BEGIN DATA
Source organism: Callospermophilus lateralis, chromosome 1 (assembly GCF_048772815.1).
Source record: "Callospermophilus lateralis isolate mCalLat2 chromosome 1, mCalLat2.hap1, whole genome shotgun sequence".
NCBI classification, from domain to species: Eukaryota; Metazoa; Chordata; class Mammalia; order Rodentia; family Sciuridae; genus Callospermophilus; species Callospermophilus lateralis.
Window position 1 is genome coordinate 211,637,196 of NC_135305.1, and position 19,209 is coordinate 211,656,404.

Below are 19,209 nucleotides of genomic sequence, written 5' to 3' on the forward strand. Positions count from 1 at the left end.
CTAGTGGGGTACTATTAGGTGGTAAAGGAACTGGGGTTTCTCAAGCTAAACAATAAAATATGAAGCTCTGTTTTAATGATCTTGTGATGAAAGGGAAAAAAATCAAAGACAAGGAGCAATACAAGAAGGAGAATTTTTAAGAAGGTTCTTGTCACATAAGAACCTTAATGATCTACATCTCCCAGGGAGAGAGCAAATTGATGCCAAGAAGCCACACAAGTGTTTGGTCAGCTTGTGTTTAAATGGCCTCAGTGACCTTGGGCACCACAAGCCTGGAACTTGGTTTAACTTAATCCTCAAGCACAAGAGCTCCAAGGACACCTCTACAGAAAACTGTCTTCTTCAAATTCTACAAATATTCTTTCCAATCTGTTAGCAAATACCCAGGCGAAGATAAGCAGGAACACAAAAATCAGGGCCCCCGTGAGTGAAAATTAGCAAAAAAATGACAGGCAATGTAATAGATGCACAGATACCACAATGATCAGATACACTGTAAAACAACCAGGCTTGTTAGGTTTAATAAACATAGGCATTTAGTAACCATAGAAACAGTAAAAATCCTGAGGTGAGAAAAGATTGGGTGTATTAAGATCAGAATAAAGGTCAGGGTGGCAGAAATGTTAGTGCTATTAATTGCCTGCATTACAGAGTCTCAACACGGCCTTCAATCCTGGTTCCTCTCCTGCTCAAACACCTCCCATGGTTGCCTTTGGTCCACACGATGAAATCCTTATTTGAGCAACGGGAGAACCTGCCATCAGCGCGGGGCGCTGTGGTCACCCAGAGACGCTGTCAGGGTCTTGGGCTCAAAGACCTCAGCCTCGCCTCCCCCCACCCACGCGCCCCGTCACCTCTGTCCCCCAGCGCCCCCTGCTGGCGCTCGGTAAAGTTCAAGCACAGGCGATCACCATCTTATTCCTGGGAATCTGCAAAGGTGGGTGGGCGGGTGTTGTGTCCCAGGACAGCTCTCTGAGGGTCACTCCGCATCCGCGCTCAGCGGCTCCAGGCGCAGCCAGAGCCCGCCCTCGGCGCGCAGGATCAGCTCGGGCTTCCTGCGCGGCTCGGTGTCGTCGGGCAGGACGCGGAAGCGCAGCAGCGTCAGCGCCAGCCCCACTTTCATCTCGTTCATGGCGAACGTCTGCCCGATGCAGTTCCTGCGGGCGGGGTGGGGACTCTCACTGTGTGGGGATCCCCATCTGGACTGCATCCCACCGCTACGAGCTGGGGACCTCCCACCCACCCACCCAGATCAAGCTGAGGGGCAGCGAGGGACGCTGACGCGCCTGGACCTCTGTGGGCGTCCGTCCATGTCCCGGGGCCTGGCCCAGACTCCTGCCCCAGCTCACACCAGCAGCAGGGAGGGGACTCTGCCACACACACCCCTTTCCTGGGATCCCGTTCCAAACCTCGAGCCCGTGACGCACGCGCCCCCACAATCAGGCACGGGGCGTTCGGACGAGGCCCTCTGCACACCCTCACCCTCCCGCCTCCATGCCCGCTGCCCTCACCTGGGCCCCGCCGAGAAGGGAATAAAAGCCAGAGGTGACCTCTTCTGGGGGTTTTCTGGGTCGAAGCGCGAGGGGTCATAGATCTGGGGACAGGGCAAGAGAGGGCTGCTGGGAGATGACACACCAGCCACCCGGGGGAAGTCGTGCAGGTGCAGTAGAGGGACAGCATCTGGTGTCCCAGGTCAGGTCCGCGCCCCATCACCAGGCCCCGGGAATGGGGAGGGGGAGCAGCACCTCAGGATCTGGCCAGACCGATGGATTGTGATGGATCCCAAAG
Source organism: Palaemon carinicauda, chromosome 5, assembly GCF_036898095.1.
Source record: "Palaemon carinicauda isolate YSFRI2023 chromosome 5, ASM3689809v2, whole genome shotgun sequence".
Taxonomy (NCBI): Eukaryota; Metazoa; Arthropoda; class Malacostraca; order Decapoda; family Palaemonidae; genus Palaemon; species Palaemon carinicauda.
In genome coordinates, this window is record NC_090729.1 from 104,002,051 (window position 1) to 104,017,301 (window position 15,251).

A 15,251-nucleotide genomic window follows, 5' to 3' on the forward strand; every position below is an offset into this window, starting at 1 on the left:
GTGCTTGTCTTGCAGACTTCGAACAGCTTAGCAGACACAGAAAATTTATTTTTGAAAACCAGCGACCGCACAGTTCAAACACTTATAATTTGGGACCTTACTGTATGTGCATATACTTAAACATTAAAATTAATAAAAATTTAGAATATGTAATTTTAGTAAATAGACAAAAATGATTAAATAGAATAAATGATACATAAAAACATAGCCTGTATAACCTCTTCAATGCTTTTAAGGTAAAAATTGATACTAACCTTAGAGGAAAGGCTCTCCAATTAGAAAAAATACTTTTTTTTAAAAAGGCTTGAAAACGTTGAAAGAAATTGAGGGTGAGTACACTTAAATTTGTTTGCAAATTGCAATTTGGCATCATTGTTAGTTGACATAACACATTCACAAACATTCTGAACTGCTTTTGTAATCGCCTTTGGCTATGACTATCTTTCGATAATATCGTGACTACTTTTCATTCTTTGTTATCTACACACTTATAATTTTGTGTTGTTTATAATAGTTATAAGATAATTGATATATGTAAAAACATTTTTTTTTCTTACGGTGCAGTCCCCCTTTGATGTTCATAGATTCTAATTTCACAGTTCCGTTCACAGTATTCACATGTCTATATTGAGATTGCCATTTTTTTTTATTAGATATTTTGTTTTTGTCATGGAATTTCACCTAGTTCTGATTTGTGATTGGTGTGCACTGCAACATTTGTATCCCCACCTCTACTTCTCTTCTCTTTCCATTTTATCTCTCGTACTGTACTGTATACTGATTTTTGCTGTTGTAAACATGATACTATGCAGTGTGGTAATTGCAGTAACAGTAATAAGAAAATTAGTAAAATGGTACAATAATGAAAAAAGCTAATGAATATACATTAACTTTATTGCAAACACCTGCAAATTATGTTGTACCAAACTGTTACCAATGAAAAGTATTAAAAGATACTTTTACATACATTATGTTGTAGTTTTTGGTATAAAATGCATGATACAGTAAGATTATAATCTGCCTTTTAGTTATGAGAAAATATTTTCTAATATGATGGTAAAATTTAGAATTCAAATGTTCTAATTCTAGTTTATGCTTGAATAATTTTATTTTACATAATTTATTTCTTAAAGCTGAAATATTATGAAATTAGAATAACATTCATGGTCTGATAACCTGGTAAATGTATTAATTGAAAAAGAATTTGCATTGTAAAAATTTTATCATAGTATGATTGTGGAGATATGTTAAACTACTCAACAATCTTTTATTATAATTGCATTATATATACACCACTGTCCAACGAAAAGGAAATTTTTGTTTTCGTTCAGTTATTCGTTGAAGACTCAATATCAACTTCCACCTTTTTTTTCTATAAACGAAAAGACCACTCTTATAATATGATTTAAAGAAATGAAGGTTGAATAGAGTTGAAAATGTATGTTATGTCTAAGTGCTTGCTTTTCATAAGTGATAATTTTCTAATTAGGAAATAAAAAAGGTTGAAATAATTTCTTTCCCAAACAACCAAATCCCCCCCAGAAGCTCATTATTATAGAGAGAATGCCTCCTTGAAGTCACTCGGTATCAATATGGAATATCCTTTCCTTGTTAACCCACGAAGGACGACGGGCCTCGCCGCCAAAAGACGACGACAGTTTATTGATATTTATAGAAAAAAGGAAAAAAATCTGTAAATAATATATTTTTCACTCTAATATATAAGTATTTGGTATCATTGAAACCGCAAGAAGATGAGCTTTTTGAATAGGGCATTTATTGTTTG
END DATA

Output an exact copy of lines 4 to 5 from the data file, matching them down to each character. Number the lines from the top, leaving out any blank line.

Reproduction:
Window position 1 is genome coordinate 211,637,196 of NC_135305.1, and position 19,209 is coordinate 211,656,404.

Below are 19,209 nucleotides of genomic sequence, written 5' to 3' on the forward strand. Positions count from 1 at the left end.